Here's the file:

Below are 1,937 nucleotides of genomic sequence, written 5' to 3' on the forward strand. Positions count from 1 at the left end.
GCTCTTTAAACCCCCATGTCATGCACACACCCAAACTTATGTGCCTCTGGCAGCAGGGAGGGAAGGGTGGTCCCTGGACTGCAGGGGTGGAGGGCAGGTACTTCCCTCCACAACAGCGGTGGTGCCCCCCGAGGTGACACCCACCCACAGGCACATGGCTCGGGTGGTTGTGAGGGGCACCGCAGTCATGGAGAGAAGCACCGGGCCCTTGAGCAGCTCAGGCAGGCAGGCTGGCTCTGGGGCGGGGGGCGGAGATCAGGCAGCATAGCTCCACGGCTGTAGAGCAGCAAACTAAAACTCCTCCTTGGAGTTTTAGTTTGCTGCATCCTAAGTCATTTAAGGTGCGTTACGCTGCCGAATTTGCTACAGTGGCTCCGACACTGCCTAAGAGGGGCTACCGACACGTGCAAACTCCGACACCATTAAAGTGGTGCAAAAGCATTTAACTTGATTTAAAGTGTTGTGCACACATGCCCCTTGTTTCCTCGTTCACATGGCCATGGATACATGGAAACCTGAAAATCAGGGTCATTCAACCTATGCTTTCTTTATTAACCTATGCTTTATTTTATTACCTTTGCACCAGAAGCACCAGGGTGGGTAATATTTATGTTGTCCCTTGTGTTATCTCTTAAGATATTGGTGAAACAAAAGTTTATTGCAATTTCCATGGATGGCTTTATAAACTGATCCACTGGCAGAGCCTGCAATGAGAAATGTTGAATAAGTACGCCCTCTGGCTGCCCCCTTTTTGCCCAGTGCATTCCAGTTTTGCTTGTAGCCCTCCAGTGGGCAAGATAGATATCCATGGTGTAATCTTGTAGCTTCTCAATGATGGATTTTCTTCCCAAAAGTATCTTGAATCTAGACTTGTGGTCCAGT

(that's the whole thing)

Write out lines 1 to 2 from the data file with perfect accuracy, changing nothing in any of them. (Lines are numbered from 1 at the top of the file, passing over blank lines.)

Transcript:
Below are 1,937 nucleotides of genomic sequence, written 5' to 3' on the forward strand. Positions count from 1 at the left end.
GCTCTTTAAACCCCCATGTCATGCACACACCCAAACTTATGTGCCTCTGGCAGCAGGGAGGGAAGGGTGGTCCCTGGACTGCAGGGGTGGAGGGCAGGTACTTCCCTCCACAACAGCGGTGGTGCCCCCCGAGGTGACACCCACCCACAGGCACATGGCTCGGGTGGTTGTGAGGGGCACCGCAGTCATGGAGAGAAGCACCGGGCCCTTGAGCAGCTCAGGCAGGCAGGCTGGCTCTGGGGCGGGGGGCGGAGATCAGGCAGCATAGCTCCACGGCTGTAGAGCAGCAAACTAAAACTCCTCCTTGGAGTTTTAGTTTGCTGCATCCTAAGTCATTTAAGGTGCGTTACGCTGCCGAATTTGCTACAGTGGCTCCGACACTGCCTAAGAGGGGCTACCGACACGTGCAAACTCCGACACCATTAAAGTGGTGCAAAAGCATTTAACTTGATTTAAAGTGTTGTGCACACATGCCCCTTGTTTCCTCGTTCACATGGCCATGGATACATGGAAACCTGAAAATCAGGGTCATTCAACCTATGCTTTCTTTATTAACCTATGCTTTATTTTATTACCTTTGCACCAGAAGCACCAGGGTGGGTAATATTTATGTTGTCCCTTGTGTTATCTCTTAAGATATTGGTGAAACAAAAGTTTATTGCAATTTCCATGGATGGCTTTATAAACTGATCCACTGGCAGAGCCTGCAATGAGAAATGTTGAATAAGTACGCCCTCTGGCTGCCCCCTTTTTGCCCAGTGCATTCCAGTTTTGCTTGTAGCCCTCCAGTGGGCAAGATAGATATCCATGGTGTAATCTTGTAGCTTCTCAATGATGGATTTTCTTCCCAAAAGTATCTTGAATCTAGACTTGTGGTCCAGT